I am really hoping that someone will join me in my complete infatuation with Mr.March, Evan Peters' delightfully evil character on American Horror Story: Hotel . The Vincent Price voice? The thin little creep-stache? The suspenders? I'm simultaneously into it and completely disturbed by it at the same time. Unfortunately, the real life inspiration behind Evan's character can't be pacified by television magic, he was a flesh and blood monster straight from the pits of hell. So who was the man who inspired such a terrifying fictional portrayal? According to showrunner Ryan Murphy, Mr.March is based on prolific serial killer H.H. Holmes. Trust me, you didn't want to know this guy.
Doctor H.H. Holmes (also known as Herman Mudgett) is often referred to as, "America's First Serial Killer" and he honestly deserves the title. The child of wealthy parents, he reportedly started out his privileged life like many serial killers seem to start out... by torturing and killing animals. Pro tip: That's never a good sign in a child. If you ever come across a child that does this, run away and tell an adult because that kid is probably going to grow up and murder you. Nonetheless, he went on to receive a medical degree from the University of Michigan, where it's reported he made a habit of experimenting on stolen corpses. Standard grad school stuff, right? Right.
Unluckily for the residents of Chicago, he moved out there in 1886 and snagged a job at a pharmacy upon his arrival, according to the Encyclopedia Britannica. After the owner "mysteriously" disappeared (cue a big ol' eye roll), Holmes took over the business. This allowed him to buy the land across from it and start building what would lovingly be referred to as the "Murder Castle," which was actually more horrifying than any place you could conjure up in your darkest nightmares.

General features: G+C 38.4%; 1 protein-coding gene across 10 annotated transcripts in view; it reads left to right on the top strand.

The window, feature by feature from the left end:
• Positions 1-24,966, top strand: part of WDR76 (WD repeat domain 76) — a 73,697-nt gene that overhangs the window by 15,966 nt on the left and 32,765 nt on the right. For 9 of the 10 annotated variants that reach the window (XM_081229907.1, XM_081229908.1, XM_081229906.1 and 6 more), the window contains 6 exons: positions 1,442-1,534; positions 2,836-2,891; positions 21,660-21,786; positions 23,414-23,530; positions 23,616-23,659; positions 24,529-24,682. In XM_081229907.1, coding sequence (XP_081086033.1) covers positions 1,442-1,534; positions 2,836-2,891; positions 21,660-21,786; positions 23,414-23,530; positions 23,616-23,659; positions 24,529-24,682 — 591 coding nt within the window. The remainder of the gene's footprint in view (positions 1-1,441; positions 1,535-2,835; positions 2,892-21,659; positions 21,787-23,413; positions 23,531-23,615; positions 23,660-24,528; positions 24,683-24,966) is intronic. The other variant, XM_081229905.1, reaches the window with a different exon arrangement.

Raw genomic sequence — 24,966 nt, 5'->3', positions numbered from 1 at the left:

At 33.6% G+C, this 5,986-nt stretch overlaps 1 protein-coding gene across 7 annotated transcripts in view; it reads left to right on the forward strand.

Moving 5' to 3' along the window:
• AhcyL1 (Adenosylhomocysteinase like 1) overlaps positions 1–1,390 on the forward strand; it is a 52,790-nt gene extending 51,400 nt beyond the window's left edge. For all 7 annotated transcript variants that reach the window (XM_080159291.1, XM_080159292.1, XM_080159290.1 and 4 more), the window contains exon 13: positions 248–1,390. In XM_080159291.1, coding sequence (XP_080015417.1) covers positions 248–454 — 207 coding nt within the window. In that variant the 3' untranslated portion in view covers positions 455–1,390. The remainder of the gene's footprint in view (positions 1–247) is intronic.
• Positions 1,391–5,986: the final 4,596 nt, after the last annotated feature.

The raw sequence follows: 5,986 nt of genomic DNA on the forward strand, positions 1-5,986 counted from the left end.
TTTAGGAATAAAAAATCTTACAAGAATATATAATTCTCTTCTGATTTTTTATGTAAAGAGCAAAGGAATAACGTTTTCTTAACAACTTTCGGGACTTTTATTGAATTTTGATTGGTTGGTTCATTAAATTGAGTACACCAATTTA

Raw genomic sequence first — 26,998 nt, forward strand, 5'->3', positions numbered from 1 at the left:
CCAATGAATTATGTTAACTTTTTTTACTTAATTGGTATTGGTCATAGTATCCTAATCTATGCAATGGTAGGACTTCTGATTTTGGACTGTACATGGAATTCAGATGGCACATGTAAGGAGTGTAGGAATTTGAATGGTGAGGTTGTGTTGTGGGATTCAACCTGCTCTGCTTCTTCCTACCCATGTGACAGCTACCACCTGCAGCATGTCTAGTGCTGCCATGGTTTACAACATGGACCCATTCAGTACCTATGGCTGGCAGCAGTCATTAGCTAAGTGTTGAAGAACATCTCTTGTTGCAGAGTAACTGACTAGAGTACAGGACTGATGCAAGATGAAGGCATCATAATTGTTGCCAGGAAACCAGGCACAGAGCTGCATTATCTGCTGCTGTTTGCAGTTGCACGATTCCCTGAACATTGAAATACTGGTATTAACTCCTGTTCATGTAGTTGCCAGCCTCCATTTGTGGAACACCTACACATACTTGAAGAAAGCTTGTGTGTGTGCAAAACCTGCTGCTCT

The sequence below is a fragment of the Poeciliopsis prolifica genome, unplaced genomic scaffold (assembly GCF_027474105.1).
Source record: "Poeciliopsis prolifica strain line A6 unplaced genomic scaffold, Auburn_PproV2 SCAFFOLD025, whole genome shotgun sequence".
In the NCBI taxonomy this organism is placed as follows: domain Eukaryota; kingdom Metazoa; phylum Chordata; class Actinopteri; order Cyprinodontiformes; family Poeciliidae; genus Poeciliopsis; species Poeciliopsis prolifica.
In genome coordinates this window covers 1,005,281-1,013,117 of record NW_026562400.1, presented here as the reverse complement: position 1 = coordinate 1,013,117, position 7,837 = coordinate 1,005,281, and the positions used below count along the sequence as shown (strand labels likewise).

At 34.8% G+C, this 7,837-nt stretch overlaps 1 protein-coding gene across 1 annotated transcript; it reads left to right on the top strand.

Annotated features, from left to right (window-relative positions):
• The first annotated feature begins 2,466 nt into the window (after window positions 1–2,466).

Like Evan Peters' character Mr. March, he delighted in turning his home into his own personal torture chamber "complete with trap doors, soundproof rooms without entrance or exit, pits of acid and quicklime and a specially constructed furnace that captured suspicious odors and burned to excessive heat." He even rigged his personal bedroom with controls that allowed him to fill various air tight rooms with poisonous gas, because that's what home ownership is all about!
According to the History channel's website, in 1893, Holmes used the World's Fair as the perfect opportunity to lure people into his home of horrors. He advertised it as a hotel and people came in droves to stay. Most (but the real number is still not known) of these unfortunate folks didn't make it out. Some victims were wooed with promises of employment or women that the charming beast would seduce and murder. Unfortunately for Holmes, his penchant for getting caught up in insurance scams finally became his undoing. Biography.com reports that he was finked on by one of his scamming buddies and eventually the entire nightmare unfolded before authorities' eyes.
He was finally convicted on multiple counts of murder and hanged on May 7, 1896 and with his exit, he solidified his place among the most terrifying monsters the world will hopefully ever see.
Oh, until Mr. March came along and quasi-resurrected him. But, at least Mr. March is fictional.
Images: Frank Ockenfels/FX; Giphy (3)